But when Ringkamp and colleagues treated the itches with the compound that makes chili peppers hot--capsaicin, which triggers a pain response--they blocked the cowhage itch, while leaving the histamine itch unaffected.
These results, published in 2007 in the Journal of Neuroscience, showed that while the sensation of the two itches caused by histamine and cowhage felt similar to participants, the mechanisms were undoubtedly different.
Since, like almost all types of chronic, pathological itches, the itch produced by cowhage is impervious to antihistamines, scientists reasoned that if they could figure out exactly which neural fibers were responsible for a cowhage itch, they might understand how pathological itch works.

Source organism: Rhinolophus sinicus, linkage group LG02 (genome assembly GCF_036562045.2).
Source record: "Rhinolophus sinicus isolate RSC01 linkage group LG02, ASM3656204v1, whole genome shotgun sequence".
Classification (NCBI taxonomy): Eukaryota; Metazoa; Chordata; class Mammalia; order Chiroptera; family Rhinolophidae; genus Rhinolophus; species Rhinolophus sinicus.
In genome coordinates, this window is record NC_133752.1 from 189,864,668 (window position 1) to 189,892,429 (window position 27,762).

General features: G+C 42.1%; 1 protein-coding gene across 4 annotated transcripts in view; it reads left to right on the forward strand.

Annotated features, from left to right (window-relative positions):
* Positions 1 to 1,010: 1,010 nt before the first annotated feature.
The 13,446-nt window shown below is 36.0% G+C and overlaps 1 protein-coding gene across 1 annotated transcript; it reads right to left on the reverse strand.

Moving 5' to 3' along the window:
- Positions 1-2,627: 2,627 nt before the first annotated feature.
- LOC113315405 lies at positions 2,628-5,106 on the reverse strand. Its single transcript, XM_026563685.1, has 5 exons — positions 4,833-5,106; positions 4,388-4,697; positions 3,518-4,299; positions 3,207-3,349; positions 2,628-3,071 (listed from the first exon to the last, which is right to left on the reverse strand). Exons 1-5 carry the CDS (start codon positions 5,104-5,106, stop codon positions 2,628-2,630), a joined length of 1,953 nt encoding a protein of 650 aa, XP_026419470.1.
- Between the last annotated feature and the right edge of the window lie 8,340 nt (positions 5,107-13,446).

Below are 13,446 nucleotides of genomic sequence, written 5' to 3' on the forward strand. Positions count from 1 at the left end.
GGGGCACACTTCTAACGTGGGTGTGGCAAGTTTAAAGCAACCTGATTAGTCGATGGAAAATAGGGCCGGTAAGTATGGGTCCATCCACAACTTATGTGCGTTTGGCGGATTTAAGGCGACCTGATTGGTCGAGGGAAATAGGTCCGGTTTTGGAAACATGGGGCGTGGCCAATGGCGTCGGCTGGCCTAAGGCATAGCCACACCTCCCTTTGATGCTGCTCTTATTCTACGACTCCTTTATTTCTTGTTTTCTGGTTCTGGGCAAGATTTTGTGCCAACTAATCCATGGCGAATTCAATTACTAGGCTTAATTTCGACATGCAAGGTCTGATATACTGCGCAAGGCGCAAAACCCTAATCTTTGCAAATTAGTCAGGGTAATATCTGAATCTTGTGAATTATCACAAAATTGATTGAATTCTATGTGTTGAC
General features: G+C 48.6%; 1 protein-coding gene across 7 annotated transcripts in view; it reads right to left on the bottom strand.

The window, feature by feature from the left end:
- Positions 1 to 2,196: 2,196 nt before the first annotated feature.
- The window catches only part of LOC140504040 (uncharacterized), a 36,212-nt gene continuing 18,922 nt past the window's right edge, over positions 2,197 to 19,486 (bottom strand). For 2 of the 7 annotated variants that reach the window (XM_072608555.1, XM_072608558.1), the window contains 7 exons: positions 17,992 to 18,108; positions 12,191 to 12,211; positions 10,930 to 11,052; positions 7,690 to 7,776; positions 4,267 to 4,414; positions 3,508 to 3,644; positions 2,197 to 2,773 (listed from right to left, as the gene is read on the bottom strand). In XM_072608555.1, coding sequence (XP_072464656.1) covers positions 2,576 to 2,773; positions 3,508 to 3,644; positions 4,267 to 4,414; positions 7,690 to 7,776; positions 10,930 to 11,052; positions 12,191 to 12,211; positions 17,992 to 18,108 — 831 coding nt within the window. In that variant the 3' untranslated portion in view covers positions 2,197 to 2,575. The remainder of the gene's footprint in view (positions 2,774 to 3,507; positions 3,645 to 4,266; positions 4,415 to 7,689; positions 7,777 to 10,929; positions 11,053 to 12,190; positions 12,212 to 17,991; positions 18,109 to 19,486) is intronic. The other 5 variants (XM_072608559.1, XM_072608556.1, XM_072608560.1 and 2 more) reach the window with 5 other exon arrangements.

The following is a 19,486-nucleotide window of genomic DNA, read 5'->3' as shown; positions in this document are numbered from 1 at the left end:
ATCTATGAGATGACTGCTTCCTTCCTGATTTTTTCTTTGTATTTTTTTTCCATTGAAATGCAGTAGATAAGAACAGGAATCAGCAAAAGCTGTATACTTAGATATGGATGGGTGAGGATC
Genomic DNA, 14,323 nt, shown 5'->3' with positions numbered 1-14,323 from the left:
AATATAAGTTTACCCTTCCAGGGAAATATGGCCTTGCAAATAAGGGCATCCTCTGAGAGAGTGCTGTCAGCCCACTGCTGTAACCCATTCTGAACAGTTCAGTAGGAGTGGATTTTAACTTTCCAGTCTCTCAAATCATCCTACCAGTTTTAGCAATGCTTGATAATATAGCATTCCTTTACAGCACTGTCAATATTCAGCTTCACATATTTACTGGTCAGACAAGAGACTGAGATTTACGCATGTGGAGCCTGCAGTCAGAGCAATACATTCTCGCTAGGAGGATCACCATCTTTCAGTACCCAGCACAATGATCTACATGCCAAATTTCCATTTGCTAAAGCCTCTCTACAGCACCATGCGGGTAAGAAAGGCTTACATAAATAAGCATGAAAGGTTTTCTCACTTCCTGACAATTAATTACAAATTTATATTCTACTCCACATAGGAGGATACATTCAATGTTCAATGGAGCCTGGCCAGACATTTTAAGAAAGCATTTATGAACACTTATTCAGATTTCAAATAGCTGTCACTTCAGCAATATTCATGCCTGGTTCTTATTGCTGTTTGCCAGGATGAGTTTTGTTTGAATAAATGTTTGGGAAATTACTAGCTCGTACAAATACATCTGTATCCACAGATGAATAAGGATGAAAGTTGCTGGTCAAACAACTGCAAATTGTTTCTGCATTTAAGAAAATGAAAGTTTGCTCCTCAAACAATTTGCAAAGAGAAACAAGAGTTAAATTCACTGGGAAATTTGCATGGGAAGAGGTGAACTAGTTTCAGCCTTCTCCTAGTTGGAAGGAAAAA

To test this idea, thin, conductive wires were inserted into the skin of a sedated monkey, and different types of stimuli were applied to the arm: Heat and capsaicin to cause pain, and cowhage and histamine to bring on the itch.
But the majority of the nerve fibers responded strongly to cowhage. The same fibers known to detect painful stimuli like a hard poke or a burn could also detect the cowhage itch.